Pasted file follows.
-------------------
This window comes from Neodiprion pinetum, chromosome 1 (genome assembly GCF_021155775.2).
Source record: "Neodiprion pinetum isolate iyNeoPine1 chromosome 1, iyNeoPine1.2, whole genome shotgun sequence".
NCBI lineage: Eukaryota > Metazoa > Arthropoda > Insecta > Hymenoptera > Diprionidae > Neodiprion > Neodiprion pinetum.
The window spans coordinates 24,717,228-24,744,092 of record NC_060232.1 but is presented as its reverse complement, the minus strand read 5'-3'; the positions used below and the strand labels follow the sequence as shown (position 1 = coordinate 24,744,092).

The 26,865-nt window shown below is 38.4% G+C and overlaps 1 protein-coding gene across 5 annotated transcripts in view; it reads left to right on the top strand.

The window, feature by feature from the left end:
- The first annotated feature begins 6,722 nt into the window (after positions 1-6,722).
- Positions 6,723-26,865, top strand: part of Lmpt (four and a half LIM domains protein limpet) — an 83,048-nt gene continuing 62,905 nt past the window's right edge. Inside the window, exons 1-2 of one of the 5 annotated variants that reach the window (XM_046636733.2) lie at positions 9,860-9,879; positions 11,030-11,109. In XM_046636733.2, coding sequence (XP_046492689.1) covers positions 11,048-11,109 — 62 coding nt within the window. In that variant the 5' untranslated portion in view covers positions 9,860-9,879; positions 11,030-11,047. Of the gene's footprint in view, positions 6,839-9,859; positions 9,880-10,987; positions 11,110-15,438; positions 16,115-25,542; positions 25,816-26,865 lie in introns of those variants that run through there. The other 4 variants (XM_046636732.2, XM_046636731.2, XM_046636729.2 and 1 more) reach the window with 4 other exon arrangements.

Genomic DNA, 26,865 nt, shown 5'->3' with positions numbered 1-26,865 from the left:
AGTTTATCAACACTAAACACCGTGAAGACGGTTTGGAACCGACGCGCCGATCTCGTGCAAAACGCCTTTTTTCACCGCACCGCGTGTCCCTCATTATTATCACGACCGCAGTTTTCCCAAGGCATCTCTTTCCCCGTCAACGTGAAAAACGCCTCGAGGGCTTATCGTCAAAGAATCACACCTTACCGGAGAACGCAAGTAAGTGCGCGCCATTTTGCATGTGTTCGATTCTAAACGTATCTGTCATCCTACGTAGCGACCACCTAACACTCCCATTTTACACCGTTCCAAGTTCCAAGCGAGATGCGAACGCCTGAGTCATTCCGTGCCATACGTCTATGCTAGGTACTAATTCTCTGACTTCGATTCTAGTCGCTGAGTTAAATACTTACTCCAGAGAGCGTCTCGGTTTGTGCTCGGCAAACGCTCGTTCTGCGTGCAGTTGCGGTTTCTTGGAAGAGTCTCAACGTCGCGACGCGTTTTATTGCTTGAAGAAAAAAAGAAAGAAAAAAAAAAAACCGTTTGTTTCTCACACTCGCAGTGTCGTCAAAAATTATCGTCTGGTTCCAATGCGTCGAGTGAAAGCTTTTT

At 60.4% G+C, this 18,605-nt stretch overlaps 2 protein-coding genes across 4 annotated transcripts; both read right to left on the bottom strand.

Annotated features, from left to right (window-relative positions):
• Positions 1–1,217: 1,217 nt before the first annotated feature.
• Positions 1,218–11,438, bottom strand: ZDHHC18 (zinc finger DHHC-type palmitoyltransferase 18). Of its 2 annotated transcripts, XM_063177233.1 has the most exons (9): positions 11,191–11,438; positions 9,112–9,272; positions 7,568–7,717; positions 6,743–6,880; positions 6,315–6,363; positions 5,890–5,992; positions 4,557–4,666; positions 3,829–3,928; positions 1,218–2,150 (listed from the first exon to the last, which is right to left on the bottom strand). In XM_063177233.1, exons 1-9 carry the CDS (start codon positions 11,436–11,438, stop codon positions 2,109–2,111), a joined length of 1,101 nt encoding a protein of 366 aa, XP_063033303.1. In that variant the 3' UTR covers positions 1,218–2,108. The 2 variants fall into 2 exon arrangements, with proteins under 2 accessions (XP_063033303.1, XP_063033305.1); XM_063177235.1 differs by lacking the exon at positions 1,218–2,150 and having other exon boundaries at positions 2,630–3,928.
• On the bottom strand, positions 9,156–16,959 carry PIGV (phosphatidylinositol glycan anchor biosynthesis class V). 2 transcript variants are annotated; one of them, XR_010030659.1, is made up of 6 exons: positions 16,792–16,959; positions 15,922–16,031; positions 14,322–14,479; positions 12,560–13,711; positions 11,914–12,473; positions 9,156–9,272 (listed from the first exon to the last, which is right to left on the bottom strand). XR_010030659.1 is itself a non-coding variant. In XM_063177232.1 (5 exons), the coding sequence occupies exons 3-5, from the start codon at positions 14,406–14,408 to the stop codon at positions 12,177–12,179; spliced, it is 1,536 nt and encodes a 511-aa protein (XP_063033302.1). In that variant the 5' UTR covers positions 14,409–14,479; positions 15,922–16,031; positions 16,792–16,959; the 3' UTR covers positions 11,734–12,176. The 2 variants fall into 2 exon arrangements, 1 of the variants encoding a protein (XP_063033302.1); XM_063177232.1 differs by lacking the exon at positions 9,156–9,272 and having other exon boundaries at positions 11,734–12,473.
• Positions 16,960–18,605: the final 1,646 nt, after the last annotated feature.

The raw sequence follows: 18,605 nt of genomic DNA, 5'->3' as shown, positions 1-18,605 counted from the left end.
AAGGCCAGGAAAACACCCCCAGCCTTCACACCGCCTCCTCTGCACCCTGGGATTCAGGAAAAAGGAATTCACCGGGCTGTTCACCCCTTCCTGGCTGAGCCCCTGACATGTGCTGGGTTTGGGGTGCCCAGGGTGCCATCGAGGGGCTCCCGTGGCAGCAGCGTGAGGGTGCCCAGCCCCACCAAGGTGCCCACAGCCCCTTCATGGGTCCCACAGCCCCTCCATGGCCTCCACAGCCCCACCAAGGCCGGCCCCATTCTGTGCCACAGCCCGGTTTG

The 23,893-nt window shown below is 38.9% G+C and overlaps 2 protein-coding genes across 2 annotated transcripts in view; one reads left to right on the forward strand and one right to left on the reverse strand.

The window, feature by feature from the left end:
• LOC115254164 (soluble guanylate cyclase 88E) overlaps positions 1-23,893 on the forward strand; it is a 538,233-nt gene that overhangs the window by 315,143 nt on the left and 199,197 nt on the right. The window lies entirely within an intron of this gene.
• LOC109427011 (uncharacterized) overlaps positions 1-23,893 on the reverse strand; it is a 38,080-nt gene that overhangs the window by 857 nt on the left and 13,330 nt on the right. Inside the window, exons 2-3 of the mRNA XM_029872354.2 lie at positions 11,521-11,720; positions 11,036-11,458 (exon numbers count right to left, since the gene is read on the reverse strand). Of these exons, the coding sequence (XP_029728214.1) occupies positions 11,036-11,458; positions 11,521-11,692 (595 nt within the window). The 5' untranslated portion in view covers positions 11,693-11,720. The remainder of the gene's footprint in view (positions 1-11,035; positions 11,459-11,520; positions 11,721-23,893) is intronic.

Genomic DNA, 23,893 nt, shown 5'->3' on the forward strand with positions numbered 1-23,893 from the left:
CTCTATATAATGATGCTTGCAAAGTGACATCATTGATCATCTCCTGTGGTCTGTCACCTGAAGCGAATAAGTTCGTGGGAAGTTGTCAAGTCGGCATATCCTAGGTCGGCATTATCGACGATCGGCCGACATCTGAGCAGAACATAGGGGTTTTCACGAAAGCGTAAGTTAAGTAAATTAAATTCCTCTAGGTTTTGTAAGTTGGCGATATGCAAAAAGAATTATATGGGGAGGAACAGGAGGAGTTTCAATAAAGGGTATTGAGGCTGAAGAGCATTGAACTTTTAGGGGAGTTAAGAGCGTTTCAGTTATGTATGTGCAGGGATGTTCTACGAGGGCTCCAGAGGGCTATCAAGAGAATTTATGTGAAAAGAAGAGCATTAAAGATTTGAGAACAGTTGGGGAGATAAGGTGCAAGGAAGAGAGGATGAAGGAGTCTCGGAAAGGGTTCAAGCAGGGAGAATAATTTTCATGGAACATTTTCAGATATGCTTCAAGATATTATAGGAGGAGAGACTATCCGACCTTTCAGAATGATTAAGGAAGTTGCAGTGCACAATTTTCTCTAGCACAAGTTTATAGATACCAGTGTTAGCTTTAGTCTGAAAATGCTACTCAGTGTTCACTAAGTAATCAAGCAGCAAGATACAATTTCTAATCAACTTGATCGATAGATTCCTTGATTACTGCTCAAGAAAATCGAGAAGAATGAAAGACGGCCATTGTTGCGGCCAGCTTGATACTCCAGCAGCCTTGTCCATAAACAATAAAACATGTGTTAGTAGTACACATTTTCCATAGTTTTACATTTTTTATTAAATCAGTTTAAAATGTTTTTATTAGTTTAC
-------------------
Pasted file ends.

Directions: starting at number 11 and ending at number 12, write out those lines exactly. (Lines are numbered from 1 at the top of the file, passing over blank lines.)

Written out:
At 60.4% G+C, this 18,605-nt stretch overlaps 2 protein-coding genes across 4 annotated transcripts; both read right to left on the bottom strand.

Annotated features, from left to right (window-relative positions):